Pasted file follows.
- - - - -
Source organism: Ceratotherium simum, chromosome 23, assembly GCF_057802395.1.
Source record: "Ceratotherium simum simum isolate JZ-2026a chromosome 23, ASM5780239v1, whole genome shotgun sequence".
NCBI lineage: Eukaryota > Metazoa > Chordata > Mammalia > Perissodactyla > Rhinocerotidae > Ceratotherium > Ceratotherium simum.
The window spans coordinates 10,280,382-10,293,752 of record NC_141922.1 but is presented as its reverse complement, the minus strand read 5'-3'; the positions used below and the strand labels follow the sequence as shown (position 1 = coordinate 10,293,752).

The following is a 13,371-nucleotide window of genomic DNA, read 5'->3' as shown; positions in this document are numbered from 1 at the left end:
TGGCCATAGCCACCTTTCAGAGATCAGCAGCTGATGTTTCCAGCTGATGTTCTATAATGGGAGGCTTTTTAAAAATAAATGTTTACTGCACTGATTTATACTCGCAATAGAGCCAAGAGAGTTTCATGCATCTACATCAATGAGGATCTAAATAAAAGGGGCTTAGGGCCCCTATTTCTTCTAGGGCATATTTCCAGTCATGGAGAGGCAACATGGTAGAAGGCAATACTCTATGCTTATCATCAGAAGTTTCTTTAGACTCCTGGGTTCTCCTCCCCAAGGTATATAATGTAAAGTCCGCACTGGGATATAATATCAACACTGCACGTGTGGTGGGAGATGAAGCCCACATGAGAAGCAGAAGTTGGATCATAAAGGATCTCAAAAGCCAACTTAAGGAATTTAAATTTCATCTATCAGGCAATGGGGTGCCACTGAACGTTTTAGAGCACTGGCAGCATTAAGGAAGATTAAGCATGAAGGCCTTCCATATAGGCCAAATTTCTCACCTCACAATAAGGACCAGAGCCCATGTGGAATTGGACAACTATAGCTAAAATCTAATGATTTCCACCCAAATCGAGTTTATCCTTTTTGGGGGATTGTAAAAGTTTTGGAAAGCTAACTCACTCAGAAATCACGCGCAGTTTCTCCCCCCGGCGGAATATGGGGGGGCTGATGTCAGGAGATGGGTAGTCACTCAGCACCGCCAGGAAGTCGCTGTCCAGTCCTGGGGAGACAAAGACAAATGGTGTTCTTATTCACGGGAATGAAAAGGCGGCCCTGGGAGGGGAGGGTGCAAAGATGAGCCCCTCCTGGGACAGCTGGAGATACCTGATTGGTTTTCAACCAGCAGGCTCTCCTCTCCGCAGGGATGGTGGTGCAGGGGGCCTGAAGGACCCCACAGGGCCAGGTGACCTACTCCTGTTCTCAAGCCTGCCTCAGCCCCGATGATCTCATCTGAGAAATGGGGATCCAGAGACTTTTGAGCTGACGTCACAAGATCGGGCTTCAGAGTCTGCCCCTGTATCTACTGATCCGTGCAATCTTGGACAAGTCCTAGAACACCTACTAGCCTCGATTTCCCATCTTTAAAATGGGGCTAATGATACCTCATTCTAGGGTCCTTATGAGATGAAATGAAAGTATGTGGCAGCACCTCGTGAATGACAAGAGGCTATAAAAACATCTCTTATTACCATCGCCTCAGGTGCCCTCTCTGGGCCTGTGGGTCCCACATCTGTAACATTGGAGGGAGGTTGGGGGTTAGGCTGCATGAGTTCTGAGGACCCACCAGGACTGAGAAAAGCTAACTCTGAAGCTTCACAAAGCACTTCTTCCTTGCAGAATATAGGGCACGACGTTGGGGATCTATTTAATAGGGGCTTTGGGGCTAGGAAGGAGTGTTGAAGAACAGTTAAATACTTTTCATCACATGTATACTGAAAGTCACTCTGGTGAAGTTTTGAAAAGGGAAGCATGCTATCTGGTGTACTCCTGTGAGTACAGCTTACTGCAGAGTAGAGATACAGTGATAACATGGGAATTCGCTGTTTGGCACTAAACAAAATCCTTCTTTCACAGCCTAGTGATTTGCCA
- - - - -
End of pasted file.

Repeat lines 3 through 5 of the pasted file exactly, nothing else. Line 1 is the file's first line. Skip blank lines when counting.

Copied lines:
NCBI lineage: Eukaryota > Metazoa > Chordata > Mammalia > Perissodactyla > Rhinocerotidae > Ceratotherium > Ceratotherium simum.
The window spans coordinates 10,280,382-10,293,752 of record NC_141922.1 but is presented as its reverse complement, the minus strand read 5'-3'; the positions used below and the strand labels follow the sequence as shown (position 1 = coordinate 10,293,752).

The following is a 13,371-nucleotide window of genomic DNA, read 5'->3' as shown; positions in this document are numbered from 1 at the left end: